Let's face it, flying is not what it used to be.   Airlines are making record profits, but flying conditions seem to be getting worse.   The recent events on a United Flight highlight the fact that most Airlines put their Corporate priorities above the passengers comfort and safety. That incident was an anomaly, but every year countless passengers are injured aboard commercial airplanes.  Many injuries are minor, but some can be major.  Below is a list of the most common types of injuries:.   

Baggage Incidents: Many passenger injuries are caused by baggage.  Passengers often whack each other with bags as they are attempting to lift them and load them into the overhead bins.  Baggage also may fall out if the bin is not latched properly, malfunctions, or when people open the overhead bins after the flight.  These heavy bags can land on a person's head and cause severe neck and head injuries.  They may also cause bruising and swelling or torn muscles and ligaments on other areas of the body.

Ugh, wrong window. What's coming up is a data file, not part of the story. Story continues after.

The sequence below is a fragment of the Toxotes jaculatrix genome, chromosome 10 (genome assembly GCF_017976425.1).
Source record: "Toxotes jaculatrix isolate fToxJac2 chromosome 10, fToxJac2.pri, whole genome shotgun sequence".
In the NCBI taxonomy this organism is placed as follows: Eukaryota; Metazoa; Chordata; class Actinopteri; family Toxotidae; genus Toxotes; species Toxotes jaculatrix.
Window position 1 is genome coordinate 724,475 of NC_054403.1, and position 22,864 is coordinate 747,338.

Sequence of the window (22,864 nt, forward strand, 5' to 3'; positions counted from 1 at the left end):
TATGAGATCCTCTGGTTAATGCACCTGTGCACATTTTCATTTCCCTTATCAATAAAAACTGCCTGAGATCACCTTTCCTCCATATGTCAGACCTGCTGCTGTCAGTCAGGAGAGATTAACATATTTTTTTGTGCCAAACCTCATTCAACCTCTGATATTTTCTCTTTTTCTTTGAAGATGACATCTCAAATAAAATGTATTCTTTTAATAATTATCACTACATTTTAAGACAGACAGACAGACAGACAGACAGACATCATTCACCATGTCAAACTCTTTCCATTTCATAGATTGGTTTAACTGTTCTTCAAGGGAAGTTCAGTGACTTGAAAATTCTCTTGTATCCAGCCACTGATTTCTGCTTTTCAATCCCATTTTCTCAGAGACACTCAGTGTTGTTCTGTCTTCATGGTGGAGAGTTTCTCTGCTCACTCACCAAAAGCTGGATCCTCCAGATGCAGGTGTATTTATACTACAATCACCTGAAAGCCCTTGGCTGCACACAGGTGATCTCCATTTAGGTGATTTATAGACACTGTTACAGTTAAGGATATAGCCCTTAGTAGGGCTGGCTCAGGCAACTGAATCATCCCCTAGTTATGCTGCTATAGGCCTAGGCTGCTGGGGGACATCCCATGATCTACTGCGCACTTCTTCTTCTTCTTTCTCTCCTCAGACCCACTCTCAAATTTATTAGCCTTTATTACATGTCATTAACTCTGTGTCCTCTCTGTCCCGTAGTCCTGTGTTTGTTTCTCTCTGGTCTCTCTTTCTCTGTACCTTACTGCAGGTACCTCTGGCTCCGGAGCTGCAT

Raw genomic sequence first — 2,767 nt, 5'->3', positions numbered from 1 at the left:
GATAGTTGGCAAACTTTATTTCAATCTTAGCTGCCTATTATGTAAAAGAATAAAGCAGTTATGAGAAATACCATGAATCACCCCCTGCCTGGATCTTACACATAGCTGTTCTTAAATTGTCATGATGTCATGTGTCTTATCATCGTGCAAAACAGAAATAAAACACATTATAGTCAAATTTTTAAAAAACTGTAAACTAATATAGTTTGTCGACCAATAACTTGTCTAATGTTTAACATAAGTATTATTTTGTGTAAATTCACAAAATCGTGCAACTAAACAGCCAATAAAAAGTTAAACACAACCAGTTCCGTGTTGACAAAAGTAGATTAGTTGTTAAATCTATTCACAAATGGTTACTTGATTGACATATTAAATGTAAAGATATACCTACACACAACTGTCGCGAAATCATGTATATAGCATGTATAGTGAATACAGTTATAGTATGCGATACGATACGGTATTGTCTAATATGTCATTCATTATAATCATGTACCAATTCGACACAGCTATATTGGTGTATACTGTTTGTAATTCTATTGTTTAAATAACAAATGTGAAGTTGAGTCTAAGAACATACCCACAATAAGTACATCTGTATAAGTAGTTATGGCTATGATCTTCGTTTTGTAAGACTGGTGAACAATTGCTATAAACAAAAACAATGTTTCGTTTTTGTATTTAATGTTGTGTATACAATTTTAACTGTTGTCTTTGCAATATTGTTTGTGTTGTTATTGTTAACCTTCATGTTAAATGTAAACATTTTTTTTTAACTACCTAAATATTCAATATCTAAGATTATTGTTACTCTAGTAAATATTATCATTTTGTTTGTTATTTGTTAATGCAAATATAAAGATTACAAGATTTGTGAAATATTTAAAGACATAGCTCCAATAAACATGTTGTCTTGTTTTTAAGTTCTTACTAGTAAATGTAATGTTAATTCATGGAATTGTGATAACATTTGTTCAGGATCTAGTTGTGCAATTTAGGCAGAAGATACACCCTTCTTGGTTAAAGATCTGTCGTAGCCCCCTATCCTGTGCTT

Turbulence or Rough Landings:   People can be injured by getting jostled around on planes as they are flying through unstable air or during a rough  landing.   This unstable air is called turbulence.   Neck and back injuries can result depending on the intensity and duration of the turbulence or rough landing.  The USA Today recently wrote an article articulating the various ways turbulence may injure passengers.  For example turbulence may cause the plane to shake so violently that overhead bins may open causing baggage to fall out, drinks may spill, and equipment may fall on passengers.  

 

Hot Liquid Spills: Hot Coffee and Hot Tea pose a danger to passengers.  A spill of hot coffee or tea on a person can cause serious burns, scarring, pain, and discomfort.  Many of these spills happen while the cup of hot liquid is being transferred from the flight attendant to the passenger. 

Assaults:  Assaults are becoming more common on commercial flights. "Air Rage" is becoming more common as more and more passengers are crammed into smaller and smaller spaces.   In 2015 there were almost 11,000 incidents of air rage. These assaults can range from pushing people to a passenger brutally attacking another passenger.